2. …To start with , I would really disagree with your third example in your second paragraph . Your example as you wrote it of someone who cannot afford college classes and university housing and so lives in a shelter certainly sounds like she is likely Truly Homeless (TH) to me , if we are to quibble of defining ” true ” TH-ness .
    Just breaking this down:
    Presumably she does not have money for off-campus housing while going to college , either (including family or friends to stay with) . Would you have her not go to college , so that she could afford minimal housing ?
    That, actually , assumes that she has cash available for such . Except for the richest , I believe college attendance usually involves some amount of grants/scholarships nowadays ~ Not generally applicable to anything else .
    Perhaps she had get sufficient loans/grants/schloarships ofr those classes , but…
    Yes , the first two examples as you outline them don’t come off as TH ~ But , there can certainly be a soft/porous line , in defining that sort of thing ~ I was going to say , ” Okay , granted , you don’t , LITERALLY , say ” They are not TH , therefore bad ! ” ~ But , um , the graphic you stuck on top sort of shifts the scales of the apparent ” opinion of the court/this newspaper ” over to the ” Editorially , I DISAPPROVE !!!!!!!!!!! ” side , let’s face it !
    Even if someone doesn’t have a TV human interest story-level ” toxic home ” ~ Let’s face it , some situations , whether home situation or money , might be ” The situation ISN’T YET at being literally evicted/” toxic ” , but…”
    I have read you for a long time , I’ve looked at your very earliest 2002 posts , I recall you posting a link up to the blog/page of someone who , while housed , intentionally went homeless for a while (I only part-read what I saw and , if it was ever resolved/finished , I don’t know whether that resolution is up anywhere .) . Were they ” posers ” ?
    Bluntly , in your as-recounted-by-you life situations , you have on occasion gone from one town to another , away from where you lived at that time , to that new town , homeless . It also appears that , again , I only know what you have described here , at times left housed situations when it was , anyway , not a situation of being literally , at that second anyway , totally cashless/ or locked out or both .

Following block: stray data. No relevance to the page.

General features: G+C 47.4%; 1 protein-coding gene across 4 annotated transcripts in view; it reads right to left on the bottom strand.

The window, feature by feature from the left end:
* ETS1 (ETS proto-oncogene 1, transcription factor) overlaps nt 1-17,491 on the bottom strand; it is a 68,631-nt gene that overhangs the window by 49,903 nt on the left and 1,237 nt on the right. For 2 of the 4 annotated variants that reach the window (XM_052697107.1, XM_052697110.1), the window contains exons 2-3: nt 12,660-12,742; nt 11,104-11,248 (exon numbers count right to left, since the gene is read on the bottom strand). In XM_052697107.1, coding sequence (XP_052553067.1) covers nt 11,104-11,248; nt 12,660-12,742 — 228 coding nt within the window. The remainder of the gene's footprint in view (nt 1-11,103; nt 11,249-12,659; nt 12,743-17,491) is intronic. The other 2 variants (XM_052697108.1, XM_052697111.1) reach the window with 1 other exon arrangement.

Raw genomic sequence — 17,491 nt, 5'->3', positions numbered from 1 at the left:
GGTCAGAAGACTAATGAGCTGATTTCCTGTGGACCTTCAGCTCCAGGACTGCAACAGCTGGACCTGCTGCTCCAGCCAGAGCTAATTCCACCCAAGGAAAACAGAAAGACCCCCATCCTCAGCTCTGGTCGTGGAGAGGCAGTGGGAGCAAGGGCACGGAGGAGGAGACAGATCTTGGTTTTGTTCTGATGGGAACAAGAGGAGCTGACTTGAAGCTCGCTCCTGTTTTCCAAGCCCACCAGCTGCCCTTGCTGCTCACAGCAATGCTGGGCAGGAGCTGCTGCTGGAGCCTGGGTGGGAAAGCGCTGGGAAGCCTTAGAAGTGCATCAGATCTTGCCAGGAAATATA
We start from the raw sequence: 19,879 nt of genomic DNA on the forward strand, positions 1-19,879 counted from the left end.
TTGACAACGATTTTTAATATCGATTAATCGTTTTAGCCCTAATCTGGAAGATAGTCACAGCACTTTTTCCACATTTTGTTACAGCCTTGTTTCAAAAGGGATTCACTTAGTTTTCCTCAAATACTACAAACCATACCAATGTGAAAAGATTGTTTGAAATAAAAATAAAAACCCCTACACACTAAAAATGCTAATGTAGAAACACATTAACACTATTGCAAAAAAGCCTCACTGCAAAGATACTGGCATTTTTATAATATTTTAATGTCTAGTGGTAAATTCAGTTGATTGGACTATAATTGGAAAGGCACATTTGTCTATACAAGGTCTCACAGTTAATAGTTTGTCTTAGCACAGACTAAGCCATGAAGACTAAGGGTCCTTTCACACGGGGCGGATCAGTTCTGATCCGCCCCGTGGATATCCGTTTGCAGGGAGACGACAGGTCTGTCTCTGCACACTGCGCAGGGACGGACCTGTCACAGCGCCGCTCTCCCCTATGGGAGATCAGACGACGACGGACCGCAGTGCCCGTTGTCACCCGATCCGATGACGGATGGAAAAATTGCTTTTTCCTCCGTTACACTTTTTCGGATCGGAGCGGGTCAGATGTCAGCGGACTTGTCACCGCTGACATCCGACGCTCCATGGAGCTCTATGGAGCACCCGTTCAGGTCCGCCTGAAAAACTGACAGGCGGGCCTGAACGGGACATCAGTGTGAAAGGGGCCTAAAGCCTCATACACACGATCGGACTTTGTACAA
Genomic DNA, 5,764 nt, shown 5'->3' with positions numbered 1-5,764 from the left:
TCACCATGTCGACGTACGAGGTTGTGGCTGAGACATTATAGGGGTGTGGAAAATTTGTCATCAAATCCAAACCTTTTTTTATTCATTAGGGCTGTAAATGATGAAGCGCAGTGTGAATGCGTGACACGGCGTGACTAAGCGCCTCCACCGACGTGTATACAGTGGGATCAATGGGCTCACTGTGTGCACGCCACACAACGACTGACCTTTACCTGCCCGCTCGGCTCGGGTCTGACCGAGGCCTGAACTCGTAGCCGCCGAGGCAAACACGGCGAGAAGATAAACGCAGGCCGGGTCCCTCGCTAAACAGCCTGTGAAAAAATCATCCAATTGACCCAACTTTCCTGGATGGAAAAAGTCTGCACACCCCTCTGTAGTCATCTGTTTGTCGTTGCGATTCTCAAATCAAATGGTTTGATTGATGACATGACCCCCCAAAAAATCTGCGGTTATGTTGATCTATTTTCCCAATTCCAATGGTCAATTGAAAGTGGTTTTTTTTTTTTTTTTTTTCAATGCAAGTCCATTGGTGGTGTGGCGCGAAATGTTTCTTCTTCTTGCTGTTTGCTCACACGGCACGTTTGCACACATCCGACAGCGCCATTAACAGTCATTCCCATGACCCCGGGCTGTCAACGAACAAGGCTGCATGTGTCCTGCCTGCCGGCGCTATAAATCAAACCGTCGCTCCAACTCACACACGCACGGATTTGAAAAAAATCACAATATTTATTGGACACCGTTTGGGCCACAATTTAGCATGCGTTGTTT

I think that could , if someone followed such a ” Got to prove I’m REALLY homeless ! ” mindset , lead to someone just delaying inevitable homelessness and depleting themselves of all their funds/bad situations happening/even , frankly , getting themselves a little too ” homeless-looking ” in both/either image or looks , and thus having less to draw from at the beginning ~ You are the one who has tended to say that you , yourself , ” try not to appear homeless ” , and has advised those facing likely homelessness status to not hang on to your housing til’ the very last dime is gone , accept it/try to move on from there .
    Yes , I am homeless myself . As of right now I am housed ~ in a nursing/care facility , getting some extremely needed care for medical problems of mine(Which I have spent YEARS having , on not getting proper care ~ I could tell you some stories…) , on California state insurance ~ I’ve already been told that the insurance has given a date for when it runs out . That date has not been explicitly spelled out to me yet , but I already knew the general given length of my time here from the beginning .)
    But then again , I myself have ` a little more humorously , and following more of a ” broad church ” definition ~ chewed over the ” who’s REALLY homeless ? ” ? myself !
    Se ya , Bro………..

    Like

    • Yeah, it’s a bummer that a lot of kids cannot afford to go to college, but that situation is not forcing someone to become homeless. They have a home back with ol’ mom and dad. And please don’t get me wrong, I don’t really care if people decide to live among the homeless, just so long as they are honest about things and don’t refer to themselves as being homeless.

      Like

Comments are closed.

%d bloggers like this: